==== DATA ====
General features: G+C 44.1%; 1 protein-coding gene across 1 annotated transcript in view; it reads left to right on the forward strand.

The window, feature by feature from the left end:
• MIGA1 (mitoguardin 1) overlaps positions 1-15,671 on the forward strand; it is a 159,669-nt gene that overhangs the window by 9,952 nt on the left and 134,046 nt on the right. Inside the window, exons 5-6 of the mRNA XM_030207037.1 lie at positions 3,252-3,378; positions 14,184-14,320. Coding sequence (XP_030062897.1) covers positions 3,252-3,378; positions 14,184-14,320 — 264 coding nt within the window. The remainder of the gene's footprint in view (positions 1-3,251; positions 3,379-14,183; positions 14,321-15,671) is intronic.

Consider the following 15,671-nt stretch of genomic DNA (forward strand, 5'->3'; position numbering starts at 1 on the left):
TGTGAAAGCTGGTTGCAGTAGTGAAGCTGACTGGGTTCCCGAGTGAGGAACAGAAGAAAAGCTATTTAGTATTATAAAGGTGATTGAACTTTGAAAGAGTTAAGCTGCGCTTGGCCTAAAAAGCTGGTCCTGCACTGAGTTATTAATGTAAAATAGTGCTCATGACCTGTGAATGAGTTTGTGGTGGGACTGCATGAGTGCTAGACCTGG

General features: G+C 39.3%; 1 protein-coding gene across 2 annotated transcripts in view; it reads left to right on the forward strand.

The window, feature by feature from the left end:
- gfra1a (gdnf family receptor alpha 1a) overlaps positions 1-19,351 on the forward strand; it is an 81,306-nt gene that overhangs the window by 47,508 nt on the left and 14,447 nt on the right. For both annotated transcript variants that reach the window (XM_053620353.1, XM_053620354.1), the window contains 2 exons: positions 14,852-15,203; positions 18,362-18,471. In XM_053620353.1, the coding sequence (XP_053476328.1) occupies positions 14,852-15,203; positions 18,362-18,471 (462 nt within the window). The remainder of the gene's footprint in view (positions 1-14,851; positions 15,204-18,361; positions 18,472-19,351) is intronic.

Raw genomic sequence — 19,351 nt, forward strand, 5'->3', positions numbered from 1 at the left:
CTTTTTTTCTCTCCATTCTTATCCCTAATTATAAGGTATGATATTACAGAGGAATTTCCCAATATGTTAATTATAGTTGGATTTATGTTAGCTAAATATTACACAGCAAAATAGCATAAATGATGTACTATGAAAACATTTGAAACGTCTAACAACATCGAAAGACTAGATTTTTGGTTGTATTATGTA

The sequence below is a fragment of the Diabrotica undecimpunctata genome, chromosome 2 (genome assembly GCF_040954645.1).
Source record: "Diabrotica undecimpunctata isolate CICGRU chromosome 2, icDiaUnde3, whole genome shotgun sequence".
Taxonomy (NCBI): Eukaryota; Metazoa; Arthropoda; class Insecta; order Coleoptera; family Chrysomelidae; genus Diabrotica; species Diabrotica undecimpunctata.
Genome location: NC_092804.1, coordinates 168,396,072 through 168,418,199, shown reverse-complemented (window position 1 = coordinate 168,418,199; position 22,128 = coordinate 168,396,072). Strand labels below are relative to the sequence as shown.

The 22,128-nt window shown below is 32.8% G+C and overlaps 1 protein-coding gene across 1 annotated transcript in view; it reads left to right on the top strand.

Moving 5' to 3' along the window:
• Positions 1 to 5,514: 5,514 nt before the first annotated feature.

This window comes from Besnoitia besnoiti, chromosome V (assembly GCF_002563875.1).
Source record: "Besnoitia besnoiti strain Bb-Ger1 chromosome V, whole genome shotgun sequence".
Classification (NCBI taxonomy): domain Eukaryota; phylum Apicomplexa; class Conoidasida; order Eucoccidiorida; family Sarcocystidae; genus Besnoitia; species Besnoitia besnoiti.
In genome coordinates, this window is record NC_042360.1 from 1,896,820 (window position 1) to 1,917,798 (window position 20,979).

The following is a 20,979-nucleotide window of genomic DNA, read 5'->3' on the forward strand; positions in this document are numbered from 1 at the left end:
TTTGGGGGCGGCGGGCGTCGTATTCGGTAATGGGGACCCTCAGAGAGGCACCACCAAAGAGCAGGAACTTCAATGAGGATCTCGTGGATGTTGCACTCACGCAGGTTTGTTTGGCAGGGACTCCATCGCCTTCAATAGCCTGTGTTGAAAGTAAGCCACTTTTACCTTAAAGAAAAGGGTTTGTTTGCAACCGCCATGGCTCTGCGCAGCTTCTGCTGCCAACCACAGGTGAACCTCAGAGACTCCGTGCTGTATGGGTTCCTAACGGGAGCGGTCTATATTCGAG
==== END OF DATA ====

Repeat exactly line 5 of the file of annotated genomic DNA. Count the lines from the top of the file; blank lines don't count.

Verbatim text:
TGTGAAAGCTGGTTGCAGTAGTGAAGCTGACTGGGTTCCCGAGTGAGGAACAGAAGAAAAGCTATTTAGTATTATAAAGGTGATTGAACTTTGAAAGAGTTAAGCTGCGCTTGGCCTAAAAAGCTGGTCCTGCACTGAGTTATTAATGTAAAATAGTGCTCATGACCTGTGAATGAGTTTGTGGTGGGACTGCATGAGTGCTAGACCTGG